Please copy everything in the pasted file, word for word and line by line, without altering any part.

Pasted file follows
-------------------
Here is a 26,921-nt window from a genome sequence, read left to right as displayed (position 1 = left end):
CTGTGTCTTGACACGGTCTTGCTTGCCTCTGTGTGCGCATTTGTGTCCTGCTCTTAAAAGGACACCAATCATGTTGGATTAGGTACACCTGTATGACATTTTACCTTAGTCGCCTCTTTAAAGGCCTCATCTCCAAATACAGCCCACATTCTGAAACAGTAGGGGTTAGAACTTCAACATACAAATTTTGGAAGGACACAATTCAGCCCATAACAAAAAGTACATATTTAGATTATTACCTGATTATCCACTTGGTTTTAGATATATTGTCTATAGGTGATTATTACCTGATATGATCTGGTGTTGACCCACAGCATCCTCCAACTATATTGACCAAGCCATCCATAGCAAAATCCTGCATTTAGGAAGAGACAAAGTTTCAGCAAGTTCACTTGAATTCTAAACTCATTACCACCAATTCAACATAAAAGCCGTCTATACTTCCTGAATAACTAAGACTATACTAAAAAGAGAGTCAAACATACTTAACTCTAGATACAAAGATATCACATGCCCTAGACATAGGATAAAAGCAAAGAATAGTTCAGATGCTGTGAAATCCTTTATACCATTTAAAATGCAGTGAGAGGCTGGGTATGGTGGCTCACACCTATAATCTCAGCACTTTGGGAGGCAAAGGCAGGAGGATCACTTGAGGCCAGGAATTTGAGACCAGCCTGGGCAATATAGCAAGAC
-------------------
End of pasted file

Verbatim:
Here is a 26,921-nt window from a genome sequence, read left to right as displayed (position 1 = left end):
CTGTGTCTTGACACGGTCTTGCTTGCCTCTGTGTGCGCATTTGTGTCCTGCTCTTAAAAGGACACCAATCATGTTGGATTAGGTACACCTGTATGACATTTTACCTTAGTCGCCTCTTTAAAGGCCTCATCTCCAAATACAGCCCACATTCTGAAACAGTAGGGGTTAGAACTTCAACATACAAATTTTGGAAGGACACAATTCAGCCCATAACAAAAAGTACATATTTAGATTATTACCTGATTATCCACTTGGTTTTAGATATATTGTCTATAGGTGATTATTACCTGATATGATCTGGTGTTGACCCACAGCATCCTCCAACTATATTGACCAAGCCATCCATAGCAAAATCCTGCATTTAGGAAGAGACAAAGTTTCAGCAAGTTCACTTGAATTCTAAACTCATTACCACCAATTCAACATAAAAGCCGTCTATACTTCCTGAATAACTAAGACTATACTAAAAAGAGAGTCAAACATACTTAACTCTAGATACAAAGATATCACATGCCCTAGACATAGGATAAAAGCAAAGAATAGTTCAGATGCTGTGAAATCCTTTATACCATTTAAAATGCAGTGAGAGGCTGGGTATGGTGGCTCACACCTATAATCTCAGCACTTTGGGAGGCAAAGGCAGGAGGATCACTTGAGGCCAGGAATTTGAGACCAGCCTGGGCAATATAGCAAGAC